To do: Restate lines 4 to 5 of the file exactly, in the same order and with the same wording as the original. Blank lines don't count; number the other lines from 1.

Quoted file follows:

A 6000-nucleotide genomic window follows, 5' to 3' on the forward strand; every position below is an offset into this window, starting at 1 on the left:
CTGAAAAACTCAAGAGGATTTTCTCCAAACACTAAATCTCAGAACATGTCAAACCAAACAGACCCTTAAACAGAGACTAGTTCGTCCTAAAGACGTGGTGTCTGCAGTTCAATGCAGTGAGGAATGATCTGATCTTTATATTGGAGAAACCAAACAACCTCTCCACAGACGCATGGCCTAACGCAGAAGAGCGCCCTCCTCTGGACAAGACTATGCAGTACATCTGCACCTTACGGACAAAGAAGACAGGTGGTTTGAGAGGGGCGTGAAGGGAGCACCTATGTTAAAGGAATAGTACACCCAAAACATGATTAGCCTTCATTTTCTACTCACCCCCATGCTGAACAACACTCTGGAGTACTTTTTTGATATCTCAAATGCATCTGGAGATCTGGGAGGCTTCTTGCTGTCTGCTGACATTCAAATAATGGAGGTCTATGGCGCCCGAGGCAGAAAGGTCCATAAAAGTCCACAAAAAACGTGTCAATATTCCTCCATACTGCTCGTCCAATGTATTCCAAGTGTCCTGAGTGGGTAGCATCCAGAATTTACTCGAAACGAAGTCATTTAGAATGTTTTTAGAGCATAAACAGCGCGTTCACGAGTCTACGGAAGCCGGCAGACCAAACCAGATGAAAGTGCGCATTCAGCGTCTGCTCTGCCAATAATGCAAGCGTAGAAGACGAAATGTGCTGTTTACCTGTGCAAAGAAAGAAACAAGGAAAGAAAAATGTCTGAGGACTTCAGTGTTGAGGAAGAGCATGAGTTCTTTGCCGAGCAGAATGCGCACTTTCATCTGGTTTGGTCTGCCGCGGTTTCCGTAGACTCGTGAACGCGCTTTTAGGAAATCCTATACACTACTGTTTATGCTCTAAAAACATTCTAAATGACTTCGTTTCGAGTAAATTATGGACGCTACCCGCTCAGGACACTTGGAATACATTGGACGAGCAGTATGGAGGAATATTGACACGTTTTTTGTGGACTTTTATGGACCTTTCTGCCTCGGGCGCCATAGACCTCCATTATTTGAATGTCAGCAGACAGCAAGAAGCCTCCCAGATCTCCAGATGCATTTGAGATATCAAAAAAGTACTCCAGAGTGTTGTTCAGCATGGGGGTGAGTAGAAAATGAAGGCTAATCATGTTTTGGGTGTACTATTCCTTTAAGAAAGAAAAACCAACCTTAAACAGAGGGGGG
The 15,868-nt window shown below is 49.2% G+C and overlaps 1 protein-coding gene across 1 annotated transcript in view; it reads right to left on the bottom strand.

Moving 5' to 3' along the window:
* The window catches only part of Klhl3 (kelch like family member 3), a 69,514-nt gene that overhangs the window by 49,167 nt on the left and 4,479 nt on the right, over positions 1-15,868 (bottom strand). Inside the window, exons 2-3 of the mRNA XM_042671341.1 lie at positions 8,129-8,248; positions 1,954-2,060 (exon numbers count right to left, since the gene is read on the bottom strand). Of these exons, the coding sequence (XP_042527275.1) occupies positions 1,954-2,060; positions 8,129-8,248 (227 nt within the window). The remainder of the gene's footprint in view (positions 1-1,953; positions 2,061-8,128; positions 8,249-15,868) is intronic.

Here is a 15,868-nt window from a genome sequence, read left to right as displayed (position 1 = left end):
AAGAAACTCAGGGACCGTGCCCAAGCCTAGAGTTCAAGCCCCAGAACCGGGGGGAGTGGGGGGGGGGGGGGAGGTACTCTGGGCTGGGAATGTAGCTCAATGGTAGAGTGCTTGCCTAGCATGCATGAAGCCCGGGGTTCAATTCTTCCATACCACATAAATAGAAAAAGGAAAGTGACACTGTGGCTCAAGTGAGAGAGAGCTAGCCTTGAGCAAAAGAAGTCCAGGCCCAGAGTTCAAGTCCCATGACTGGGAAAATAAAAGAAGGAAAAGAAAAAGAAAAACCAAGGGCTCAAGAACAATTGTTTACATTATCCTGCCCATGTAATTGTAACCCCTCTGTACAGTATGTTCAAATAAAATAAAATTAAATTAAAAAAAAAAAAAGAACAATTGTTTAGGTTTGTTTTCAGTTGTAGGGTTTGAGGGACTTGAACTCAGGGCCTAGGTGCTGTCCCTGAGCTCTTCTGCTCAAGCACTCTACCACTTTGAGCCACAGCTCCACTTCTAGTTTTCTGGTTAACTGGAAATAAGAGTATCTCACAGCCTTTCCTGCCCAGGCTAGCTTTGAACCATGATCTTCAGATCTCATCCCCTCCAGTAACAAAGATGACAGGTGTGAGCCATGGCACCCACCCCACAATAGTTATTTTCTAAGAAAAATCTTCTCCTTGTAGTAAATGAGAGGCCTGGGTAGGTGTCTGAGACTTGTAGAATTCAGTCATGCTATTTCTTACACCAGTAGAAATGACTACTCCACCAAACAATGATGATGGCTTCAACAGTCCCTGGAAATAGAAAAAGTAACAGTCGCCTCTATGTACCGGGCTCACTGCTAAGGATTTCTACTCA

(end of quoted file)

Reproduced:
Moving 5' to 3' along the window:
* The window catches only part of Klhl3 (kelch like family member 3), a 69,514-nt gene that overhangs the window by 49,167 nt on the left and 4,479 nt on the right, over positions 1-15,868 (bottom strand). Inside the window, exons 2-3 of the mRNA XM_042671341.1 lie at positions 8,129-8,248; positions 1,954-2,060 (exon numbers count right to left, since the gene is read on the bottom strand). Of these exons, the coding sequence (XP_042527275.1) occupies positions 1,954-2,060; positions 8,129-8,248 (227 nt within the window). The remainder of the gene's footprint in view (positions 1-1,953; positions 2,061-8,128; positions 8,249-15,868) is intronic.